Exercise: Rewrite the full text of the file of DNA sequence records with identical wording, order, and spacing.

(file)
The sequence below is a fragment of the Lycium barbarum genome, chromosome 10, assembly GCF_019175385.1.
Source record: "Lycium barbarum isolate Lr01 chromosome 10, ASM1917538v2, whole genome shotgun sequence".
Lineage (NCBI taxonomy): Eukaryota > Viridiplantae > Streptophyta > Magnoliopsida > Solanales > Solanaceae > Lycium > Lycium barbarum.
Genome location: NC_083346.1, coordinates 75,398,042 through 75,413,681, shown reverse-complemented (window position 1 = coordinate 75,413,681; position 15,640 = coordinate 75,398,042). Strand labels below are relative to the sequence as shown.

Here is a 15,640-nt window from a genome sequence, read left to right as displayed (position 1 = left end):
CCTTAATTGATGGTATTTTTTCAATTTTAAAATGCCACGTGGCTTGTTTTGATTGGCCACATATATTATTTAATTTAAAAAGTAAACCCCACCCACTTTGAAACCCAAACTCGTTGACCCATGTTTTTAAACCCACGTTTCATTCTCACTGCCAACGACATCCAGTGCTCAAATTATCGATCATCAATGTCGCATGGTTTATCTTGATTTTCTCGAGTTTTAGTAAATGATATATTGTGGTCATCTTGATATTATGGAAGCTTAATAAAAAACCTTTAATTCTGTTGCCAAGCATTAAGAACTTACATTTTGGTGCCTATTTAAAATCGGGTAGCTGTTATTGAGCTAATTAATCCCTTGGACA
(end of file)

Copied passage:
The sequence below is a fragment of the Lycium barbarum genome, chromosome 10, assembly GCF_019175385.1.
Source record: "Lycium barbarum isolate Lr01 chromosome 10, ASM1917538v2, whole genome shotgun sequence".
Lineage (NCBI taxonomy): Eukaryota > Viridiplantae > Streptophyta > Magnoliopsida > Solanales > Solanaceae > Lycium > Lycium barbarum.
Genome location: NC_083346.1, coordinates 75,398,042 through 75,413,681, shown reverse-complemented (window position 1 = coordinate 75,413,681; position 15,640 = coordinate 75,398,042). Strand labels below are relative to the sequence as shown.

Here is a 15,640-nt window from a genome sequence, read left to right as displayed (position 1 = left end):
CCTTAATTGATGGTATTTTTTCAATTTTAAAATGCCACGTGGCTTGTTTTGATTGGCCACATATATTATTTAATTTAAAAAGTAAACCCCACCCACTTTGAAACCCAAACTCGTTGACCCATGTTTTTAAACCCACGTTTCATTCTCACTGCCAACGACATCCAGTGCTCAAATTATCGATCATCAATGTCGCATGGTTTATCTTGATTTTCTCGAGTTTTAGTAAATGATATATTGTGGTCATCTTGATATTATGGAAGCTTAATAAAAAACCTTTAATTCTGTTGCCAAGCATTAAGAACTTACATTTTGGTGCCTATTTAAAATCGGGTAGCTGTTATTGAGCTAATTAATCCCTTGGACA